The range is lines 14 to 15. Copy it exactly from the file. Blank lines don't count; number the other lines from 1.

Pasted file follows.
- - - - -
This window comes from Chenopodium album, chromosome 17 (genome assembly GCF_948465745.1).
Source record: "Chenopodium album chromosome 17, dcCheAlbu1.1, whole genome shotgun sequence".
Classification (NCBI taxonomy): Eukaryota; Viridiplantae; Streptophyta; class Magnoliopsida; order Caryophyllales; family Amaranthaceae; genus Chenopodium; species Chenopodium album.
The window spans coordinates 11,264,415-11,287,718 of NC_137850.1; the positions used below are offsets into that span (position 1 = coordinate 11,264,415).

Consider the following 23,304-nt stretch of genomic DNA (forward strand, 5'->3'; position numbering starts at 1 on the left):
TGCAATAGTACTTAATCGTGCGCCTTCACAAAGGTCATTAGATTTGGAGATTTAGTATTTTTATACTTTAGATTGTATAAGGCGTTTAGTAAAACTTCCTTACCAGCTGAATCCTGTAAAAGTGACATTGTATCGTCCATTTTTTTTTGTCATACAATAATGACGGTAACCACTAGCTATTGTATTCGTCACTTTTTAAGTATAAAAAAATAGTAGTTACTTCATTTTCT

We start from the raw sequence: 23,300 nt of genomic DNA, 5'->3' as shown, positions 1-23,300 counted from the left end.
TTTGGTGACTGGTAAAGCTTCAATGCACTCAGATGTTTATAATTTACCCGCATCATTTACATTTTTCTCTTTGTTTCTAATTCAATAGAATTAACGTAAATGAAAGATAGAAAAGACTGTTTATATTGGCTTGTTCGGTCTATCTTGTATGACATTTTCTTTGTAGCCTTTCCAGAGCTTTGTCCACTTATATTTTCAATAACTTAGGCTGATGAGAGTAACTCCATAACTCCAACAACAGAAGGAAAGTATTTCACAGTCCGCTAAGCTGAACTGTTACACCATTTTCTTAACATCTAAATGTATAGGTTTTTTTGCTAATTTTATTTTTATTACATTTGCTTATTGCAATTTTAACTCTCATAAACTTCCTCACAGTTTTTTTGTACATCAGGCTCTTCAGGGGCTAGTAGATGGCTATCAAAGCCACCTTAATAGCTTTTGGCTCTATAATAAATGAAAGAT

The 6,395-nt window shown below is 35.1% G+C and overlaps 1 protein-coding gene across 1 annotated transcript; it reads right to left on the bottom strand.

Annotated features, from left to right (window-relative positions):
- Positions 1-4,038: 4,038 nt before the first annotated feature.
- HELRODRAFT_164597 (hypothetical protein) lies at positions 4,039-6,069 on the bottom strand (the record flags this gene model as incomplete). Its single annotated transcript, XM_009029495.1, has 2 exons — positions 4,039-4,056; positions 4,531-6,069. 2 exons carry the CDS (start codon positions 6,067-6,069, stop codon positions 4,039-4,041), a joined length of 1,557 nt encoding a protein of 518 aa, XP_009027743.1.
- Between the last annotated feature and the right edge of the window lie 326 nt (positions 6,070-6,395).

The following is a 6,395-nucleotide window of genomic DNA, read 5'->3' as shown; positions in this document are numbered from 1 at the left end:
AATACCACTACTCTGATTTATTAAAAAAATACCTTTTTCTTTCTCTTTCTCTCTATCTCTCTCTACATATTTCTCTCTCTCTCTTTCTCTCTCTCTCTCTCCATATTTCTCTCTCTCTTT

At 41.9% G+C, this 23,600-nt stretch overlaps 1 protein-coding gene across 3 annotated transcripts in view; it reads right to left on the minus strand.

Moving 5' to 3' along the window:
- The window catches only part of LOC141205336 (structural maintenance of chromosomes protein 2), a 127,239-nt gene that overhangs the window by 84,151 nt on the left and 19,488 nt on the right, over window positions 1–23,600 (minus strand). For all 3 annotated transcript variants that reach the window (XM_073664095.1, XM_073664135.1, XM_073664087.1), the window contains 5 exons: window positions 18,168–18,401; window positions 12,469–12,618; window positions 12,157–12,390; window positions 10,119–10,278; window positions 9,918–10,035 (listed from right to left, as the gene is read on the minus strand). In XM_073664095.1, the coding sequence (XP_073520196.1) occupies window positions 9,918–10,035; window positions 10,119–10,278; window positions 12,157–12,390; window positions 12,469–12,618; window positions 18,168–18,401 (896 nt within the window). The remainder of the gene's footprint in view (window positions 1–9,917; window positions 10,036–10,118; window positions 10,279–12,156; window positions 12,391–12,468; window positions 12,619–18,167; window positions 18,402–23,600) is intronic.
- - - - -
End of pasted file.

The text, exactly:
The following is a 6,395-nucleotide window of genomic DNA, read 5'->3' as shown; positions in this document are numbered from 1 at the left end:
AATACCACTACTCTGATTTATTAAAAAAATACCTTTTTCTTTCTCTTTCTCTCTATCTCTCTCTACATATTTCTCTCTCTCTCTTTCTCTCTCTCTCTCTCCATATTTCTCTCTCTCTTT